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Trump Escapes Arizona Felony Charges (The Same Can’t Be Said for His Pals)

Remember the 2020 elections? And how Donald Trump definitely lost to Joe Biden but could he not accept this loss, and instead conspired with his cronies to try to steal a second term, in schemes that included false election plots in several states? Well, more than three years later, some of those cronies are being held accountable by the state of Arizona.

An Arizona grand jury has indicted 18 people for trying to overturn the state’s election, including seven people who worked for or were affiliated with Trump. These people include the former White House chief of staff Mark Meadows; Lawyers Rudy Giuliani, Jenna Ellis, John Eastman, And Christina Bobb; Campaign Advisor 2020 (and 2016 and 2024) Boris Epshteyn; and 2020 campaign assistant Mike Romain. “In Arizona and the United States, the people elected Joseph Biden as President on November 3, 2020,” reads the indictment announced Wednesday. “Unwilling to accept this fact, the defendants and unindicted co-conspirators conspired to prevent the legal transfer of the presidency” in order to keep Trump in power “against the wishes of Arizona voters.” This plan would have deprived Arizona voters of their right to vote and have their votes counted. According to The Washington Post, all defendants appear to have been charged with all of the crimes set forth in the indictment; these crimes are conspiracy, fraudulent plans and practices, fraudulent plans and artifices, and forgery. Fraudulent schemes and artifices, the most serious of all crimes, carry a standard sentence of five years in prison. In a press release, the Attorney General Chris Mayes said the charges were the result of a “thorough” 13-month investigation, adding: “I will not allow American democracy to be undermined.” It’s too important.

Although Trump himself has not been charged, he appears to be a major player in the scheme. According to Job:

Many of those involved in the 2020 election strategy, which played out in Arizona and six other states, have long insisted that the tactic was legal because Trump voters were just placeholders to be activated if legal challenges to Biden’s victory end up in court. But Mayes accuses Trump allies inside and outside of Arizona of always intending to use voters to falsely claim that the outcome of the election was in doubt, thereby facilitating efforts to obstruct the certification of Biden’s victory in Congress on January 6, 2021.

That effort was supported by Trump, according to the indictment, who “himself was unwilling to accept that he lost the election.” While the charges focus on election strategy, the indictment describes the various ways in which Trump and his allies sought to pressure state and local officials to “encourage them to alter” the results elections. Trump’s allies first pressured members of the Maricopa County Board of Supervisors in the Phoenix area, according to the indictment. When it became clear that the Republican-led board would not change the results, pressure was brought to bear on members of the state legislature, namely the Speaker of the House of Representatives of the time. rusty arbors (right) – who heard from Trump and other allies. When his efforts failed, Trump sought to appeal to then-Arizona governor. Doug Ducey (right), who ignored a call from Trump as he certified the state’s election results. That day, according to the indictment, Trump berated Ducey on social media for certifying the results.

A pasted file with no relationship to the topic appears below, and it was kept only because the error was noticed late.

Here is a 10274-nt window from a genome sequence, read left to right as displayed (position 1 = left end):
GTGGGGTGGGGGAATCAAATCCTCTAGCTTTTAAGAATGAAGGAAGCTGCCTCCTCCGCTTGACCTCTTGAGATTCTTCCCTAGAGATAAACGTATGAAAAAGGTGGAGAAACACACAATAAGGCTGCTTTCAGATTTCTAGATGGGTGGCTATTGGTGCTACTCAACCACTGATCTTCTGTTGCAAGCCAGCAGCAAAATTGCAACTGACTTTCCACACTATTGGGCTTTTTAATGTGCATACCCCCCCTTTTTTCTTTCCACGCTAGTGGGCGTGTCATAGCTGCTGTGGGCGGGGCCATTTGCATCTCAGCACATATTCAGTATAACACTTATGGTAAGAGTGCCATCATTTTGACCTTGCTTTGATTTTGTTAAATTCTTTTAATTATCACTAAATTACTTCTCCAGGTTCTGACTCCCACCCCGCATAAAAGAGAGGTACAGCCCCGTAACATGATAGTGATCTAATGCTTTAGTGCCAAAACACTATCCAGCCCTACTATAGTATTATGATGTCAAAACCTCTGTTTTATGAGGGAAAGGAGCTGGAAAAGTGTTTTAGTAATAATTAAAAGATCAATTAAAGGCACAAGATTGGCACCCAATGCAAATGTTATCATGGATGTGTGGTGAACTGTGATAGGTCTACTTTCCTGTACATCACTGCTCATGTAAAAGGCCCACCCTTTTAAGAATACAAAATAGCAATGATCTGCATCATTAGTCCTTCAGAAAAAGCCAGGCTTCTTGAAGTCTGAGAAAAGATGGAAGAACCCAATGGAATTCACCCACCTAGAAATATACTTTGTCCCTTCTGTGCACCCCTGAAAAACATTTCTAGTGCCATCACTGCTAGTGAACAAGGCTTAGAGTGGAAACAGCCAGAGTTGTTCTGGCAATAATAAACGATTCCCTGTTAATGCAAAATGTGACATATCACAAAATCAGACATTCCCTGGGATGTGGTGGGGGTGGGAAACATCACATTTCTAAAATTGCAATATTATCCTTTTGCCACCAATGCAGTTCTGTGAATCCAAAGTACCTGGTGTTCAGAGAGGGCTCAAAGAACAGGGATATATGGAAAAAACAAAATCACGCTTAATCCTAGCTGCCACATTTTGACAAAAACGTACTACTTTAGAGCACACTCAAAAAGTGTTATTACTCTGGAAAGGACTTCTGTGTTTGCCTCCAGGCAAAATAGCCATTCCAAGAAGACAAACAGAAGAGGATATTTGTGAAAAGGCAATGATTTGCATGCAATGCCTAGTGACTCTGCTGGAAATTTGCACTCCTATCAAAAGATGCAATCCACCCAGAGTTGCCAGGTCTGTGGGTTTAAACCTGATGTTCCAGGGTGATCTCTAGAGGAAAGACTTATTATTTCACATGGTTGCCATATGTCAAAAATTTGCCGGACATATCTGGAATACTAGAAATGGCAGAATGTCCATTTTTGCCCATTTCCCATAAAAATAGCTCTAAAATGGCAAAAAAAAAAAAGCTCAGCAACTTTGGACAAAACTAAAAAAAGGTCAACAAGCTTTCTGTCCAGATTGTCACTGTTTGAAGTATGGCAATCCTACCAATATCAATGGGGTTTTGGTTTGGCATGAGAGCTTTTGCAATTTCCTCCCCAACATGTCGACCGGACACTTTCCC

This is not the first time that Meadows, Giuliani, Ellis, Eastman and Roman have faced felony charges for trying to overturn the election, having been indicted last year by the Fulton County District Attorney’s Office, in Georgia, which also indicted Trump. In that case, Ellis pleaded guilty and cooperated with the prosecutor; the other individuals pleaded not guilty. Following the Arizona charges, an attorney for Meadows said he had not yet seen the indictment, but if his client were charged, “it would be a blatantly political charge.” and politicized which would be contested and rejected”. An attorney for Eastman said his client “is innocent of criminal conduct in Arizona or elsewhere and will fight these charges as he has every other unjust charge against him.” A spokesperson for Giuliani said the indictment was evidence of “the continued militarization of our justice system.” Epshteyn refused the Jobrequest for comment. Bobb and lawyers for Roman and Ellis did not immediately respond. A Trump spokesperson called the indictment “another example of Democrats’ weaponization of the justice system.”

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jack colman

With a penchant for words, jack began writing at an early age. As editor-in-chief of his high school newspaper, he honed his skills telling impactful stories. Smith went on to study journalism at Columbia University, where he graduated top of his class. After interning at the New York Times, jack landed a role as a news writer. Over the past decade, he has covered major events like presidential elections and natural disasters. His ability to craft compelling narratives that capture the human experience has earned him acclaim. Though writing is his passion, jack also enjoys hiking, cooking and reading historical fiction in his free time. With an eye for detail and knack for storytelling, he continues making his mark at the forefront of journalism.
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